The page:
1 At least, he is ‘for English readers’. Sidgwick Henry, Outlines of the History of Ethics for English Readers, 6th edn., London, 1931.
2 G. E. Moore, Principia Ethica, rev. edn., with the Preface to the second edition and other papers, ed. Thomas Baldwin, Cambridge, 1993, p. 150.
3 For Moore's argument that egoism is incoherent, see Moore, pp. 150–6. Sidgwick Henry, The Methods of Ethics 7th edn., London, 1907, pp. 507–9. Further references to The Methods will be placed parenthetically in the text.
4 John Stuart Mill, Utilitarianism, ch. 1, para. 3.
6 According to Moore, although intrinsic goodness is not itself an intrinsic property, it nonetheless depends only on the intrinsic properties of whatever has it. See ‘The Conception of Intrinsic Value’, which is included in the revised edition of Principia Ethica, p. 295.
7 This is an important theme of Frankena William K., ‘Obligation and Value’, The Philosophy of G. E. Moore, ed. Schilpp Paul A., Salle La, IL, 1968. For a discussion of this essay, see Darwall Stephen, ‘Learning From Frankena: A Memorial Essa’, Ethics cvii (1997).
8 Principia Ethica p. 34.
9 See, for example, Brink's David interpretation of Sidgwick along these lines in ‘Sidgwick's Dualism of Practical Reason’, Australasian Journal of Philosophy lxvi (1988).
10 For a more extended defence of this claim, see my ‘Self-Interest and Self-Concern’, Self-interest ed. Paul Ellen F., Cambridge, 1997, and Social Philosophy & Policy xiv (1997);‘Empathy, Sympathy, Care’, Philosophical Studies lxxxix (1998); and ‘Valuing Activity’, Social Philosophy & Policy xvi (1999) and Human Flourishing, ed. Paul Ellen F., Cambridge, 1999.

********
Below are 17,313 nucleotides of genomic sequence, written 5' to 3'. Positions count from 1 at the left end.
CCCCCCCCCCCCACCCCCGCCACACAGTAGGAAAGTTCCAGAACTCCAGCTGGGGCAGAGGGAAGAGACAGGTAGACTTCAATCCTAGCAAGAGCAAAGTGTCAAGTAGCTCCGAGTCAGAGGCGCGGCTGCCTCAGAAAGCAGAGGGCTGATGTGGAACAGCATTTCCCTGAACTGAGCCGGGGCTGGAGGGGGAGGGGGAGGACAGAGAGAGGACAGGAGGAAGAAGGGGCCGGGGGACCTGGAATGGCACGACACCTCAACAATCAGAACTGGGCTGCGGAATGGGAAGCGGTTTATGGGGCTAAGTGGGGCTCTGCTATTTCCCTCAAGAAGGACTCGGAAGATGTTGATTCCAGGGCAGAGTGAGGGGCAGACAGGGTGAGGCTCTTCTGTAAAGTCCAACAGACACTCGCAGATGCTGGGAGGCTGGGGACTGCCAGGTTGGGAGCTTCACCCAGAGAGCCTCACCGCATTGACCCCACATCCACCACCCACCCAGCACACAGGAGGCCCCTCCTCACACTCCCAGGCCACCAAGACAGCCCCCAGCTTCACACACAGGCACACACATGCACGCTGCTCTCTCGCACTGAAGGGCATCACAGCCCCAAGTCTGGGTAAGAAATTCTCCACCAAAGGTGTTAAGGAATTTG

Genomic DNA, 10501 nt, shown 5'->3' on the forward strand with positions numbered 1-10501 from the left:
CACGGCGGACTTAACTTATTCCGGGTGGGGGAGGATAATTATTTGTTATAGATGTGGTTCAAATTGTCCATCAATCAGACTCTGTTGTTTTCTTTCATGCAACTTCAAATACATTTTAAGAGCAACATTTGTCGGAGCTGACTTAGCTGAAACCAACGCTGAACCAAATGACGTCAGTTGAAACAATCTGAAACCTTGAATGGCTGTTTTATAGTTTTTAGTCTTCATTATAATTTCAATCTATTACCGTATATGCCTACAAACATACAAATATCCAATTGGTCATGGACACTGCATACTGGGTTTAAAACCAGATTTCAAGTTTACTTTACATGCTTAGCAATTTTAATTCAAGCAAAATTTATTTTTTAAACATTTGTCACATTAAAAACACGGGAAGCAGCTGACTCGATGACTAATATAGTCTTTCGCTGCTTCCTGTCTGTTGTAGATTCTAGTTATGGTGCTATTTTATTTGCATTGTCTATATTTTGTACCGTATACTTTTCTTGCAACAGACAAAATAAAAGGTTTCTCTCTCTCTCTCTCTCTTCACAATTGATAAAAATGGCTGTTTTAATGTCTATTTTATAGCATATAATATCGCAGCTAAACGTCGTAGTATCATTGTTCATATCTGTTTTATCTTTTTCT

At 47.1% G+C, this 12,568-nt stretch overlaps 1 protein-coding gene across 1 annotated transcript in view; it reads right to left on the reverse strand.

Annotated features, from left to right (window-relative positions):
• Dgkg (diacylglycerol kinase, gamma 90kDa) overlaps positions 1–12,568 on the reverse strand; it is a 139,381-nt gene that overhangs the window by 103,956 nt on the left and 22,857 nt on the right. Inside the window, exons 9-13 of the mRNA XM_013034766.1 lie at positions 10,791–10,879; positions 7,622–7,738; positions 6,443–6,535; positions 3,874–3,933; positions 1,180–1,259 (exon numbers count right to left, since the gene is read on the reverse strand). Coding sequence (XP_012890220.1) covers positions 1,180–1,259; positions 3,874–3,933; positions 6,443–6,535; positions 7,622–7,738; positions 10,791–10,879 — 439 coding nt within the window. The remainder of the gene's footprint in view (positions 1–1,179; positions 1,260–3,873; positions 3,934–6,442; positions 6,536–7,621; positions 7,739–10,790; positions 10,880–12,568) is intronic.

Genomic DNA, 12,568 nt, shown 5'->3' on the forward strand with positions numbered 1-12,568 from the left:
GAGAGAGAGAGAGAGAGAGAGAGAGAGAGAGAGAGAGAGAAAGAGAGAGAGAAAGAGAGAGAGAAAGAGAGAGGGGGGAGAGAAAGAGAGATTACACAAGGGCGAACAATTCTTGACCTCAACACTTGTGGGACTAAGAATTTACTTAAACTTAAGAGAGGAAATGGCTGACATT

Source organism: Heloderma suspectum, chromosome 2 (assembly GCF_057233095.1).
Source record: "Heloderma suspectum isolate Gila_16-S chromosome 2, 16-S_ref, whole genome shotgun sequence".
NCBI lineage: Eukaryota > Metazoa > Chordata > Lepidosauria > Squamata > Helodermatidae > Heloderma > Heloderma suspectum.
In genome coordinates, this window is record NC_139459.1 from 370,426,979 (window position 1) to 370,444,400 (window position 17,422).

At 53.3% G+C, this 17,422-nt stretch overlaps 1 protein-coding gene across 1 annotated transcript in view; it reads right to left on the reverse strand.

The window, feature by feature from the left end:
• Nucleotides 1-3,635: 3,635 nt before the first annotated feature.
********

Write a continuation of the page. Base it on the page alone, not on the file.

11 Here I mean only that this conclusion would be reasonable ‘hypothetically’, that is, on the assumed premise that there is no reason to care about someone (or oneself). Moreover, it must also be the case that one does not think that the lack of reason for self–concern (or reason for lack of self-concern) is itself grounded in reasons of one's own good and the necessity of pursuing that end indirectly. I am indebted to Roger Crisp for reminding me of this latter point, which is important to Sidgwick under the title of the ‘paradox of egoistic hedonism’, and which he takes from Butler.
12 Utilitarianism, ch. 4, paras. 6–7.
13 For the idea that valuing a person's welfare comes from valuing the person, see Anderson Elizabeth, Value in Ethics and Economics, Cambridge, MA, 1993, pp. 26–30.
14 I am indebted to David Velleman for the term ‘indirect object’ in this context.
15 Mencius trans. Lau D. C., London, 1970, p. 82.
16 ‘From these two rational intuitions we may deduce, as a necessary inference, the maxim of Benevolence in an abstract form: viz. That each one is morally bound to regard the good of any other individual as much as his own, except in so far as he judges it to be less, when impartially viewed, or less certainly knowable or attainable by him’ (p. 382).
17 Schneewind distinguishes four different axioms (or four different formulations of the axiom) of prudence: (PI) ‘One ought to have impartial concern for all parts of one's conscious life’; (P2) ‘Hereafter as such is to be regarded neither less or more than Now’; (P3) ‘Mere difference in priority and posteriority in time is not a reasonable ground for having more regard to the consciousness of one moment than to that of another’; (P4) ‘A smaller present good is not to be preferred to a greater future good’. Schneewind J. B., Sidgwick's Ethics and Victorian Moral Philosophy Oxford, 1977, pp. 293–6.